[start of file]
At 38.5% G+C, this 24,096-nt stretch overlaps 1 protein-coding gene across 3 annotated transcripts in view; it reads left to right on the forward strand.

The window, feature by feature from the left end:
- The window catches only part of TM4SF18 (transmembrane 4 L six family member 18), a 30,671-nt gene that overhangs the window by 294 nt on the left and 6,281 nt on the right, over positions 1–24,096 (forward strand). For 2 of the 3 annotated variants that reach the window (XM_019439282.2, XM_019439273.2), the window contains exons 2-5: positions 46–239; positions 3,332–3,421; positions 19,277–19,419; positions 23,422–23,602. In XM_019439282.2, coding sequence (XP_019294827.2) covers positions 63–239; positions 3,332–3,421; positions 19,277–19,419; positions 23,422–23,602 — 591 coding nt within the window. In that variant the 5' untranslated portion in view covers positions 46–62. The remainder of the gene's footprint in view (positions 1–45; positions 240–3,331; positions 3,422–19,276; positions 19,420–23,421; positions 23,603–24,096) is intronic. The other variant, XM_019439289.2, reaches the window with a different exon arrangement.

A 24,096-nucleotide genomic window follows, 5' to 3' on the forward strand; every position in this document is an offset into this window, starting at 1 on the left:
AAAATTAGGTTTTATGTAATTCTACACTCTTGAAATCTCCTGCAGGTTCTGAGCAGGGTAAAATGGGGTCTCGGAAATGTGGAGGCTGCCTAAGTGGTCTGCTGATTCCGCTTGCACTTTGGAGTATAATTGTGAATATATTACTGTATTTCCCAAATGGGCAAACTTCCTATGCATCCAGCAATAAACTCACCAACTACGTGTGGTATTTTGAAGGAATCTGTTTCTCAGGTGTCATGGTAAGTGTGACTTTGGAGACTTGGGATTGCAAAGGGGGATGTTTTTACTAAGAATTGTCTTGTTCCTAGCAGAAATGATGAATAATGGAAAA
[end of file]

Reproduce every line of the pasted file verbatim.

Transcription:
At 38.5% G+C, this 24,096-nt stretch overlaps 1 protein-coding gene across 3 annotated transcripts in view; it reads left to right on the forward strand.

The window, feature by feature from the left end:
- The window catches only part of TM4SF18 (transmembrane 4 L six family member 18), a 30,671-nt gene that overhangs the window by 294 nt on the left and 6,281 nt on the right, over positions 1–24,096 (forward strand). For 2 of the 3 annotated variants that reach the window (XM_019439282.2, XM_019439273.2), the window contains exons 2-5: positions 46–239; positions 3,332–3,421; positions 19,277–19,419; positions 23,422–23,602. In XM_019439282.2, coding sequence (XP_019294827.2) covers positions 63–239; positions 3,332–3,421; positions 19,277–19,419; positions 23,422–23,602 — 591 coding nt within the window. In that variant the 5' untranslated portion in view covers positions 46–62. The remainder of the gene's footprint in view (positions 1–45; positions 240–3,331; positions 3,422–19,276; positions 19,420–23,421; positions 23,603–24,096) is intronic. The other variant, XM_019439289.2, reaches the window with a different exon arrangement.

A 24,096-nucleotide genomic window follows, 5' to 3' on the forward strand; every position in this document is an offset into this window, starting at 1 on the left:
AAAATTAGGTTTTATGTAATTCTACACTCTTGAAATCTCCTGCAGGTTCTGAGCAGGGTAAAATGGGGTCTCGGAAATGTGGAGGCTGCCTAAGTGGTCTGCTGATTCCGCTTGCACTTTGGAGTATAATTGTGAATATATTACTGTATTTCCCAAATGGGCAAACTTCCTATGCATCCAGCAATAAACTCACCAACTACGTGTGGTATTTTGAAGGAATCTGTTTCTCAGGTGTCATGGTAAGTGTGACTTTGGAGACTTGGGATTGCAAAGGGGGATGTTTTTACTAAGAATTGTCTTGTTCCTAGCAGAAATGATGAATAATGGAAAA